Saturday, August 25, 2012

August poem

Sharing this poem which will appear in my forthcoming collection Gods of Water and Air. I'm not entirely sure from which publisher it will be forthcoming, as I've had some publishing mishaps you can read about earlier in this blog. But it will forthcome. Here's a poem that originally appeared in Pilgrimage:


Anvil of Light


In a forgotten valley studded with runic oaks,
            at mid-August, on an anvil of light
            my breath and two swallows rise and fall.

Nearing to the remembered place,
            a wail of distant insects
            riffles the distance like notes in a weird scale.
            Solitude comes to an intersection

And a figure-eight of melody
            startles up out of the grass.
Involuntary, this godward thing called praise.
            It lights on a weed tip
            and its wings radiate out.

The wind’s tides roll through dry weeds, on and on,
            a Greek chorus of Why, Why, Why.
A mockingbird's tail flicks.
            The silent ring of the lupine bells.

Still, I don’t know where I am
            until I watch a pencil-tick
crawl up a poppy's thigh
and black-spotted wings sprout

from my back. I flap away
            to a dry height from which I can see
            the question’s shape. Here
            is really nowhere. Are you nowhere too?

How can anyone ever trap matter in words?
Or ever make ideas as apple-fine as this air?


Thursday, August 23, 2012

The Future of Publishing and Mine in It

Since hearing that Kitsune Books, the publisher of Gods of Water and Air, my third poetry collection, was ending business operations on December 31, I've researched small press publishing to try and understand what had happened and what to do. I had picked Kitsune partly because they were a rare combination, a press publishing both poetry and prose, and I have a novel to publish. What I've found shocked me, even though I had a picture of the tenuous nature of publishing, especially small publishing companies.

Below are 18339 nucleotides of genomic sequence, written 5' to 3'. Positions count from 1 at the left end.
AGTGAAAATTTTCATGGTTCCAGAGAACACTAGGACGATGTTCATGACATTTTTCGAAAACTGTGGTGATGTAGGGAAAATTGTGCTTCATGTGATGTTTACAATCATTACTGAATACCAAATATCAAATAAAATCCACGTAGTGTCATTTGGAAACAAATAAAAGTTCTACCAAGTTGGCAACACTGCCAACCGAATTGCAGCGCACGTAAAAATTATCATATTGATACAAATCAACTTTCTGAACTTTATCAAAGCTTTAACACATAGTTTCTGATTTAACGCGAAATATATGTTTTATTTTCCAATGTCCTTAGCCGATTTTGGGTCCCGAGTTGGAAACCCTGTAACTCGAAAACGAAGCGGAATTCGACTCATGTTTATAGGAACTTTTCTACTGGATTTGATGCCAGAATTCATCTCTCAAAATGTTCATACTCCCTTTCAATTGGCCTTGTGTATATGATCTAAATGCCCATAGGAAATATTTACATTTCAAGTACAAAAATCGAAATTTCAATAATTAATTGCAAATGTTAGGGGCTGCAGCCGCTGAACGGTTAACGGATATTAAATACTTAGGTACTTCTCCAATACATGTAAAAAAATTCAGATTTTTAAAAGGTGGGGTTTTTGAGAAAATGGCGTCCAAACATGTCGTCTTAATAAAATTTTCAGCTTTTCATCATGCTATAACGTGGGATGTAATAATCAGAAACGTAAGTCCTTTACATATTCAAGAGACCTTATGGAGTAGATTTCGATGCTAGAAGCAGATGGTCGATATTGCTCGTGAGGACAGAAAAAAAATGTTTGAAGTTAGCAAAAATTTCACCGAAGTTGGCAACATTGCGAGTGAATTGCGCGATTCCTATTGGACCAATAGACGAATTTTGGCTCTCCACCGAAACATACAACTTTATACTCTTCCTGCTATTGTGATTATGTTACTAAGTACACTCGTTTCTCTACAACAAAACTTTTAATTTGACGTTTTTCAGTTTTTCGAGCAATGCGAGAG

Print publishing, as we all know, is becoming an endangered species, as the sale of e-books now is increasing while print sales remain flat. And poetry publishing is very endangered -- yet poetry itself is flourishing in some ways. As an American art form, poetry is abandoning its academic and literary roots  and becoming, by way of slam, rap, rock, and readings, a folk art. Poetry performance is thriving; the printed word is dying. It's becoming a younger art, a pop culture and social phenomenon.

Like Kitsune Books, most poetry presses in America are operations as fragile as the health or will of its often sole operator. That means a press's entire catalog and backlist of books is vulnerable to sudden disappearance.

Do you ever think to ask a press that's offering you a publishing contract about their gross sales or net profit margin? How many full-time staff members? Or average sales are for a poetry book? I sure didn't ask such questions, not with my last three publishers. And because I remained ignorant, I had unpleasant surprises. Not that they were bad experiences, but that I was unprepared to face how frail these companies are, how they may even be hobbyist ventures, and what little resemblance most of them bear to conventional book publishing and the expectations an author might reasonably have in that context. I have lived and am learning. Who knows, I might start a press myself one day.

What I've learned is: poetry is an endangered species; poetry has never been as popular in the last 25 years; contemporary poetry bears little resemblance to anything in print; poetry is an almost all-volunteer effort; poetry has migrated into other cultural forms. All these are true. Yet something else is happening. Poets are starting self-publishing collectives, publishing e-books, publishing spoken-word CDs, reading on the radio, forming Facebook communities, printing broadsides, making book trailer videos, appearing on Youtube, even showering cities with printed poems. Poetry will never die. Print and bookstores may.